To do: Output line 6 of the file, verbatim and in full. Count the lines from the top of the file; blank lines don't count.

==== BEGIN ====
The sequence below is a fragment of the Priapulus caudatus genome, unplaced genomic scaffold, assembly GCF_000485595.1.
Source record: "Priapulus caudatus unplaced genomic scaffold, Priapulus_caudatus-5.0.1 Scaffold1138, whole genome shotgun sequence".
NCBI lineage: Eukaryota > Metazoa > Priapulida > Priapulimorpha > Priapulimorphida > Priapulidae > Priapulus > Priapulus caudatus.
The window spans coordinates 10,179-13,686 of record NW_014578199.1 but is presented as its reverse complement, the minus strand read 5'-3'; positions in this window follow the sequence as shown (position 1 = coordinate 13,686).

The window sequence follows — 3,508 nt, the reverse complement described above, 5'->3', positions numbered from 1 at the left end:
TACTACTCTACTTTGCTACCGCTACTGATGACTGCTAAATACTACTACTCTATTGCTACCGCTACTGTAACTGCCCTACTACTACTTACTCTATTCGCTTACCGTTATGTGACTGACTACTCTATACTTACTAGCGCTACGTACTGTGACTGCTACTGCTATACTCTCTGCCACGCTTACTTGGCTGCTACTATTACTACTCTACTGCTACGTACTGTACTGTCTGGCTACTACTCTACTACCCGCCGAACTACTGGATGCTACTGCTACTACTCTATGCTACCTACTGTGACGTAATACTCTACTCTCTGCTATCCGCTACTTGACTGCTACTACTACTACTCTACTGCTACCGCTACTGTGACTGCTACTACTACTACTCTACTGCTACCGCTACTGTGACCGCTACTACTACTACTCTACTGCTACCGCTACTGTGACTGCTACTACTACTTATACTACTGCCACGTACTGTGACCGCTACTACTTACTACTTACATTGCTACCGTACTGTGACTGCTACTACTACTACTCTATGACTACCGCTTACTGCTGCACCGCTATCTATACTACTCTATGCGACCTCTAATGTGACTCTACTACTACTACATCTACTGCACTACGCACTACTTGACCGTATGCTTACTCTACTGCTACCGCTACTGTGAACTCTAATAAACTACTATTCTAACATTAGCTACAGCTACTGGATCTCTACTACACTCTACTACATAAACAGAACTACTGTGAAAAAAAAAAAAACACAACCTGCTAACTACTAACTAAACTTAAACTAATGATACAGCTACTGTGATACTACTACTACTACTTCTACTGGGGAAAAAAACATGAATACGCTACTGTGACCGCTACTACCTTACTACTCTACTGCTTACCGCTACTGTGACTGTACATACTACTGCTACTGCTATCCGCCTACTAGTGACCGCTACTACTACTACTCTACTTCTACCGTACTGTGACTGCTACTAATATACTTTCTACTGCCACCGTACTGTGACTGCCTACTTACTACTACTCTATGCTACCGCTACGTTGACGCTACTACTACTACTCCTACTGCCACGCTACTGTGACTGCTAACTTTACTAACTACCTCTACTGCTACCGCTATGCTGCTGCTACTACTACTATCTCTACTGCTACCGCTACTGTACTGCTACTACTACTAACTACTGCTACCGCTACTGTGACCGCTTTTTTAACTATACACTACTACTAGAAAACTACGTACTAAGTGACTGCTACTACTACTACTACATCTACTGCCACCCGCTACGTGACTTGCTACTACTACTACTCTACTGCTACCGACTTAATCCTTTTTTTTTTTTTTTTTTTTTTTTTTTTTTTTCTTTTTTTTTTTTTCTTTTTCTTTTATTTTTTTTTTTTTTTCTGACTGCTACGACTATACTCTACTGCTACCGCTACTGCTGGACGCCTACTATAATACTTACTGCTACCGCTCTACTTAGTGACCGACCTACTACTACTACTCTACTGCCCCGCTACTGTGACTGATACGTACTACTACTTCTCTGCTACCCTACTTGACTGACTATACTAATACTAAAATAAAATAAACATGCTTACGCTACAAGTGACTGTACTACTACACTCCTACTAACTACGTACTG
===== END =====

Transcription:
TACTACTCTACTTTGCTACCGCTACTGATGACTGCTAAATACTACTACTCTATTGCTACCGCTACTGTAACTGCCCTACTACTACTTACTCTATTCGCTTACCGTTATGTGACTGACTACTCTATACTTACTAGCGCTACGTACTGTGACTGCTACTGCTATACTCTCTGCCACGCTTACTTGGCTGCTACTATTACTACTCTACTGCTACGTACTGTACTGTCTGGCTACTACTCTACTACCCGCCGAACTACTGGATGCTACTGCTACTACTCTATGCTACCTACTGTGACGTAATACTCTACTCTCTGCTATCCGCTACTTGACTGCTACTACTACTACTCTACTGCTACCGCTACTGTGACTGCTACTACTACTACTCTACTGCTACCGCTACTGTGACCGCTACTACTACTACTCTACTGCTACCGCTACTGTGACTGCTACTACTACTTATACTACTGCCACGTACTGTGACCGCTACTACTTACTACTTACATTGCTACCGTACTGTGACTGCTACTACTACTACTCTATGACTACCGCTTACTGCTGCACCGCTATCTATACTACTCTATGCGACCTCTAATGTGACTCTACTACTACTACATCTACTGCACTACGCACTACTTGACCGTATGCTTACTCTACTGCTACCGCTACTGTGAACTCTAATAAACTACTATTCTAACATTAGCTACAGCTACTGGATCTCTACTACACTCTACTACATAAACAGAACTACTGTGAAAAAAAAAAAAACACAACCTGCTAACTACTAACTAAACTTAAACTAATGATACAGCTACTGTGATACTACTACTACTACTTCTACTGGGGAAAAAAACATGAATACGCTACTGTGACCGCTACTACCTTACTACTCTACTGCTTACCGCTACTGTGACTGTACATACTACTGCTACTGCTATCCGCCTACTAGTGACCGCTACTACTACTACTCTACTTCTACCGTACTGTGACTGCTACTAATATACTTTCTACTGCCACCGTACTGTGACTGCCTACTTACTACTACTCTATGCTACCGCTACGTTGACGCTACTACTACTACTCCTACTGCCACGCTACTGTGACTGCTAACTTTACTAACTACCTCTACTGCTACCGCTATGCTGCTGCTACTACTACTATCTCTACTGCTACCGCTACTGTACTGCTACTACTACTAACTACTGCTACCGCTACTGTGACCGCTTTTTTAACTATACACTACTACTAGAAAACTACGTACTAAGTGACTGCTACTACTACTACTACATCTACTGCCACCCGCTACGTGACTTGCTACTACTACTACTCTACTGCTACCGACTTAATCCTTTTTTTTTTTTTTTTTTTTTTTTTTTTTTTTCTTTTTTTTTTTTTCTTTTTCTTTTATTTTTTTTTTTTTTTCTGACTGCTACGACTATACTCTACTGCTACCGCTACTGCTGGACGCCTACTATAATACTTACTGCTACCGCTCTACTTAGTGACCGACCTACTACTACTACTCTACTGCCCCGCTACTGTGACTGATACGTACTACTACTTCTCTGCTACCCTACTTGACTGACTATACTAATACTAAAATAAAATAAACATGCTTACGCTACAAGTGACTGTACTACTACACTCCTACTAACTACGTACTG